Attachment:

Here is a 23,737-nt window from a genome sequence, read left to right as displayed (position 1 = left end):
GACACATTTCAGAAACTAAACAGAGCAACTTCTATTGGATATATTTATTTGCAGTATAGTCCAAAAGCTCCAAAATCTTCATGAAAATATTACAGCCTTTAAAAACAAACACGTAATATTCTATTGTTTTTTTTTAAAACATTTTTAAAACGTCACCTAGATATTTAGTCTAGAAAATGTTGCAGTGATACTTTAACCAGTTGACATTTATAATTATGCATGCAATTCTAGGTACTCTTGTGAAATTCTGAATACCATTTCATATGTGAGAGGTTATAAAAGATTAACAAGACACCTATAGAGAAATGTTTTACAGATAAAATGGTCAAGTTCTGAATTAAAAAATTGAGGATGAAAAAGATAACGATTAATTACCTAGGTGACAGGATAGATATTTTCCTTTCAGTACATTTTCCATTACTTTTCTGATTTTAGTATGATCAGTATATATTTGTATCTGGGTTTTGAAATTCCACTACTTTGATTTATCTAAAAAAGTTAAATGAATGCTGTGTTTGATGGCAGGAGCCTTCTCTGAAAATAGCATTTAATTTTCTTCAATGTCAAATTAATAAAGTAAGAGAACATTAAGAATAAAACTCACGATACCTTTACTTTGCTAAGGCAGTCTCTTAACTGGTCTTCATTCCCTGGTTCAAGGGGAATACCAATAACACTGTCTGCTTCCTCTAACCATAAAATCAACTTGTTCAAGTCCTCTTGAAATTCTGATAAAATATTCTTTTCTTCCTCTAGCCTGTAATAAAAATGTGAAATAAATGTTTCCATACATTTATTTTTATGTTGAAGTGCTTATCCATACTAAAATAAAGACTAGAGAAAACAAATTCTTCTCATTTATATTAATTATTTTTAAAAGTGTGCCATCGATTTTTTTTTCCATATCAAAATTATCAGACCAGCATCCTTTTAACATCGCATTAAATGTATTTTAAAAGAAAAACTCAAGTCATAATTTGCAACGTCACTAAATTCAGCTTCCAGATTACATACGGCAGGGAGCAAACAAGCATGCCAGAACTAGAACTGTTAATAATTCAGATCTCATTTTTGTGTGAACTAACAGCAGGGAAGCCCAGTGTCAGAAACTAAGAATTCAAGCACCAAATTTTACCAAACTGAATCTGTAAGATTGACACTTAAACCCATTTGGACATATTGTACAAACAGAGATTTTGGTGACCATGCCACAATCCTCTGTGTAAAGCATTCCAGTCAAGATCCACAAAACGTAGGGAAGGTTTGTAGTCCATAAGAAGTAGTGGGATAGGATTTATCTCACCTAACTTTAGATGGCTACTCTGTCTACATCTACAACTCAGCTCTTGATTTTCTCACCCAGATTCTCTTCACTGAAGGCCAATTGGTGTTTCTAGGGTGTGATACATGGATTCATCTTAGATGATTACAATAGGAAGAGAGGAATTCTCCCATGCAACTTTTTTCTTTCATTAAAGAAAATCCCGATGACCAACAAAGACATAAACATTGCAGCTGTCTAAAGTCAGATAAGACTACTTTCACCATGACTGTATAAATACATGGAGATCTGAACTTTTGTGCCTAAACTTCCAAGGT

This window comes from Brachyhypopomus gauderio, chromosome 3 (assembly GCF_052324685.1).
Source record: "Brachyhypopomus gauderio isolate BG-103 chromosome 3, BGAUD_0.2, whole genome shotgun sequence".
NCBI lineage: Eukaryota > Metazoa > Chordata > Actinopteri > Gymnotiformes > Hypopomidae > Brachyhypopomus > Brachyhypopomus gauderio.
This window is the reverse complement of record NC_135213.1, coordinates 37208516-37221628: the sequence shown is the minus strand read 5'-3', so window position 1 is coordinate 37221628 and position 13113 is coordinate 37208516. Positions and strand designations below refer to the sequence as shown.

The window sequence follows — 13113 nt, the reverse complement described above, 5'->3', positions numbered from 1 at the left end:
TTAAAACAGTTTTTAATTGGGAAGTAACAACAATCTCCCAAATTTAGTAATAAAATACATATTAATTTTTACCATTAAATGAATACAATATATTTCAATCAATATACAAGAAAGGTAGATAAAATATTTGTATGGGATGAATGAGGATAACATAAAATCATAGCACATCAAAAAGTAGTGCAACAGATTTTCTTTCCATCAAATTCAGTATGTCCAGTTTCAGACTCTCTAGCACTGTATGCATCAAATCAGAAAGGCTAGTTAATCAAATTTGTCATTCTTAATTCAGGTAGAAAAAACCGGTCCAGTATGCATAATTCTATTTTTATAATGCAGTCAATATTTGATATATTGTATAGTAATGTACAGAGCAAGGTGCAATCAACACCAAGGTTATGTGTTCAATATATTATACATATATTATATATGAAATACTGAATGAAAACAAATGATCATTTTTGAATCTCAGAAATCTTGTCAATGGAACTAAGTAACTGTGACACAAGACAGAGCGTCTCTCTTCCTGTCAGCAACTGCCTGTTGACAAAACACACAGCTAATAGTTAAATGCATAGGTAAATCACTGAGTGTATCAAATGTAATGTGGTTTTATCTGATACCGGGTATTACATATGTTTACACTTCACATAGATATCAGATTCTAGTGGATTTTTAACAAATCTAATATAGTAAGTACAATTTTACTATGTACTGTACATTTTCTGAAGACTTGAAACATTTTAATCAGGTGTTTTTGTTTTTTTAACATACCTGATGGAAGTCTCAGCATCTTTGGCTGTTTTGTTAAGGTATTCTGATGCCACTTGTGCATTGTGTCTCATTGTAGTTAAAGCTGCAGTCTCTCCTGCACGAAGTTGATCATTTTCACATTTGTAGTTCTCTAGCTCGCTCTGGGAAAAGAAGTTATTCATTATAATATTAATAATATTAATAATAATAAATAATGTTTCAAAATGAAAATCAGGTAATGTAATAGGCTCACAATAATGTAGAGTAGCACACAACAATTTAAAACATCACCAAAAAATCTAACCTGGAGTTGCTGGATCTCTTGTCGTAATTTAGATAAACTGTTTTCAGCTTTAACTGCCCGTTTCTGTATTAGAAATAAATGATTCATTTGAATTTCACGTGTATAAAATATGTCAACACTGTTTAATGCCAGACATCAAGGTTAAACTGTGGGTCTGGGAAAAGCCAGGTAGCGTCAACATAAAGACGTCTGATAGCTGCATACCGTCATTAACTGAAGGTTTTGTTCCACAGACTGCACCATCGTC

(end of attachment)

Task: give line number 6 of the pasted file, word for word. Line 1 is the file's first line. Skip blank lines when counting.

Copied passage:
This window is the reverse complement of record NC_135213.1, coordinates 37208516-37221628: the sequence shown is the minus strand read 5'-3', so window position 1 is coordinate 37221628 and position 13113 is coordinate 37208516. Positions and strand designations below refer to the sequence as shown.